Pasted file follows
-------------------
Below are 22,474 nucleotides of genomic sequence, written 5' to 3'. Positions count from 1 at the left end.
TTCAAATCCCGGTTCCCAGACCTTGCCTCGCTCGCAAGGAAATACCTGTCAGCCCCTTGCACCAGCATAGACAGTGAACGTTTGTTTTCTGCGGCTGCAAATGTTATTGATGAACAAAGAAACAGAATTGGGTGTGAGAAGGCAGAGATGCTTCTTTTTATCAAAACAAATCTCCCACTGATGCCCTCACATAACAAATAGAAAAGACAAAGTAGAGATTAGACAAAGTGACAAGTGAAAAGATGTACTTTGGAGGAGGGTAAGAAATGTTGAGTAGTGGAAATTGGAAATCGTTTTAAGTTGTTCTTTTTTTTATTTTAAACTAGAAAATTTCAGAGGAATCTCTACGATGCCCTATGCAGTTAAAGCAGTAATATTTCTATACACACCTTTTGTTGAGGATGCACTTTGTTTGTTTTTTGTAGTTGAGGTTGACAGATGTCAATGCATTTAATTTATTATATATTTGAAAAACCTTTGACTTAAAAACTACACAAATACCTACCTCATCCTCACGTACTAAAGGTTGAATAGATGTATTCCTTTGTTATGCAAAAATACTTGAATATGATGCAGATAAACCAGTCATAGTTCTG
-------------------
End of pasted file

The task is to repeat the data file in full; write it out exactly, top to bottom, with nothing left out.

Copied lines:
Below are 22,474 nucleotides of genomic sequence, written 5' to 3'. Positions count from 1 at the left end.
TTCAAATCCCGGTTCCCAGACCTTGCCTCGCTCGCAAGGAAATACCTGTCAGCCCCTTGCACCAGCATAGACAGTGAACGTTTGTTTTCTGCGGCTGCAAATGTTATTGATGAACAAAGAAACAGAATTGGGTGTGAGAAGGCAGAGATGCTTCTTTTTATCAAAACAAATCTCCCACTGATGCCCTCACATAACAAATAGAAAAGACAAAGTAGAGATTAGACAAAGTGACAAGTGAAAAGATGTACTTTGGAGGAGGGTAAGAAATGTTGAGTAGTGGAAATTGGAAATCGTTTTAAGTTGTTCTTTTTTTTATTTTAAACTAGAAAATTTCAGAGGAATCTCTACGATGCCCTATGCAGTTAAAGCAGTAATATTTCTATACACACCTTTTGTTGAGGATGCACTTTGTTTGTTTTTTGTAGTTGAGGTTGACAGATGTCAATGCATTTAATTTATTATATATTTGAAAAACCTTTGACTTAAAAACTACACAAATACCTACCTCATCCTCACGTACTAAAGGTTGAATAGATGTATTCCTTTGTTATGCAAAAATACTTGAATATGATGCAGATAAACCAGTCATAGTTCTG